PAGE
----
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Tuesday, 23 July 2013

Côte d'Ivoire cracks down on illegal wood bound for EU

In an attempt to fight the clearing out of forests due to illegal cocoa plantations, the government of Côte d'Ivoire has started evacuating cocoa farmers from protected forests-land, a move which stirs-up controversies over the breach of human rights. This comes only a couple of weeks after the EU has announced it would launch talks on a new trade agreement with Côte d'Ivoire to counteract the illegal logging. It is estimated that 75% of the former French colony’s forests have disappeared in the past 50 years, mainly due to farming including cocoa plantations  - which represents about 10% of the country’s economic output. “Côte d'Ivoire exports 80% of its forestry products to the EU and as one of the biggest global markets for timber, the EU is part of both the problem and the solution,” European Development Commissioner Andris Piebalgs said on 13 June in announcing the trade talks.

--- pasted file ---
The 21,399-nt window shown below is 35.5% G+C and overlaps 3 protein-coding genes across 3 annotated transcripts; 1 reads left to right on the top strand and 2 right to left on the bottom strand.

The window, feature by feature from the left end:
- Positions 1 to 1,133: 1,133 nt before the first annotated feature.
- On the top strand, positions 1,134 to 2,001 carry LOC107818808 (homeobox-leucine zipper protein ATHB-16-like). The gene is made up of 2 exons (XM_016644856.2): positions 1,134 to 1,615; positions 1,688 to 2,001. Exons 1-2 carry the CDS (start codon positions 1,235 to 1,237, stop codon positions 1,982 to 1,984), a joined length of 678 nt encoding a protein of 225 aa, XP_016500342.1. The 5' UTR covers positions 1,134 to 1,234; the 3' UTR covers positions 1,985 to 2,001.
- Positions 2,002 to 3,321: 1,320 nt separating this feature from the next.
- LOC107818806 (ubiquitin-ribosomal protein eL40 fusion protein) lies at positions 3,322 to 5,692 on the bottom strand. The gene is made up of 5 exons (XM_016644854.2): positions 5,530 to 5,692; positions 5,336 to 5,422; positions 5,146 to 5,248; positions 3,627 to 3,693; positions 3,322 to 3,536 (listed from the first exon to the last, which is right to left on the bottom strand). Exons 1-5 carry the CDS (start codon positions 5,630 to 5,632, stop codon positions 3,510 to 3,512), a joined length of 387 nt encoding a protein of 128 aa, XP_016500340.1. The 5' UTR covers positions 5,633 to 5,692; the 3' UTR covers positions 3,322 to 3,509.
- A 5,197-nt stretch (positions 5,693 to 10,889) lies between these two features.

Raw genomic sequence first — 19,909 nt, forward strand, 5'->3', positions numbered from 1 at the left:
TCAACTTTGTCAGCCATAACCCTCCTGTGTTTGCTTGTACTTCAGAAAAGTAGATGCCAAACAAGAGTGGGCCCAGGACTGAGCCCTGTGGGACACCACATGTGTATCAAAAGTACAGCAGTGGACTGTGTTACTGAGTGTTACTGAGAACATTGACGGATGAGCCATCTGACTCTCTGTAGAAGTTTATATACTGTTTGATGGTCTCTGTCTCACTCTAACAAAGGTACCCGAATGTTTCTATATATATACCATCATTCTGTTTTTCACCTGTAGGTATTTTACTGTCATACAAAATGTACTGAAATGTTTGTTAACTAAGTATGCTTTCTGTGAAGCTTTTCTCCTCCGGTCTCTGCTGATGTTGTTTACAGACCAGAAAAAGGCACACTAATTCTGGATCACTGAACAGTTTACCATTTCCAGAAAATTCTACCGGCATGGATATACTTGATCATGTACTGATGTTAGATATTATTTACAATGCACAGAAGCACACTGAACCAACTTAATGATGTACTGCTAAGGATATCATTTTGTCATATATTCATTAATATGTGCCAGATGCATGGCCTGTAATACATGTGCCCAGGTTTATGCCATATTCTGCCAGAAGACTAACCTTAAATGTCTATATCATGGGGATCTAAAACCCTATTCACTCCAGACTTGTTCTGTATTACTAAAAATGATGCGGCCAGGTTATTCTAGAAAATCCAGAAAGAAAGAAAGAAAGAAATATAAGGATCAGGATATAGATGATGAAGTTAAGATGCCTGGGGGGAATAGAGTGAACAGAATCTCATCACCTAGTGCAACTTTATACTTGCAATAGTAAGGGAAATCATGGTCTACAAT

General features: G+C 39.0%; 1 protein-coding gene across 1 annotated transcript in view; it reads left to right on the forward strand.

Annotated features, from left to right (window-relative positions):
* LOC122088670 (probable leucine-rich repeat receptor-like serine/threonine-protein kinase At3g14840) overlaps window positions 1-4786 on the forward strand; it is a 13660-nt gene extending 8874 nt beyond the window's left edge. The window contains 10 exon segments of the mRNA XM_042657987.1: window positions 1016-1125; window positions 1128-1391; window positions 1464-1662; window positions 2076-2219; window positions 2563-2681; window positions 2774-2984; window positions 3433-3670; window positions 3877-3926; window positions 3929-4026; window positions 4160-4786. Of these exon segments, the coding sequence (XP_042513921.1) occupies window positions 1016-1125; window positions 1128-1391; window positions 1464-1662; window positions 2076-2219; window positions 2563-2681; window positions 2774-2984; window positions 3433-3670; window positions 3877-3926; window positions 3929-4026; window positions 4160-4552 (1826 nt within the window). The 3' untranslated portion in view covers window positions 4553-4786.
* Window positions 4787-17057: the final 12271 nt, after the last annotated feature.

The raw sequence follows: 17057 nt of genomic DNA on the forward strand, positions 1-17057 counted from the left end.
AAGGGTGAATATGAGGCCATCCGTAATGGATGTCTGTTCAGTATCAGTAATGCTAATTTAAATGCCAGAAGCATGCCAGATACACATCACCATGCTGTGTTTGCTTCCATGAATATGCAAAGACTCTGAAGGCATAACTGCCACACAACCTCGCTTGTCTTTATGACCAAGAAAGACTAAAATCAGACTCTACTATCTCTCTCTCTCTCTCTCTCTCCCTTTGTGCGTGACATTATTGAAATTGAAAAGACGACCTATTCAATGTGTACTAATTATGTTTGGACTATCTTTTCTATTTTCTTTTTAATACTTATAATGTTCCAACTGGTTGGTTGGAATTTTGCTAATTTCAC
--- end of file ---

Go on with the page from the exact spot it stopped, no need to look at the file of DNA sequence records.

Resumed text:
The new trade agreement – a Voluntary Partnership Agreement (VPA) – is a legally-binding agreement, designed to set up control and licencing systems to ensure that all timber imported to the EU from Côte d'Ivoire has been produced legally.
Côte d'Ivoire 's  government says it is prepared to pay the economic price of phasing agriculture out to save the dwindling tropical forest and the security services have started flattening houses and forcefully removing the farmers."In America, you couldn't imagine people illegally occupying Central Park just because they say they have nowhere else to live, could you?" said a government spokesman.
Yet, the evacuations from the around half the 4.2 million hectares of protected forest reserves have stirred unrest, and have given birth to worries over the lack of protection of human rights. There are reports over abuse of security forces of abuse, including the looting of homes, stealing money and cocoa and, in some cases, rape - charges rejected however by the government.

Source: EurActiv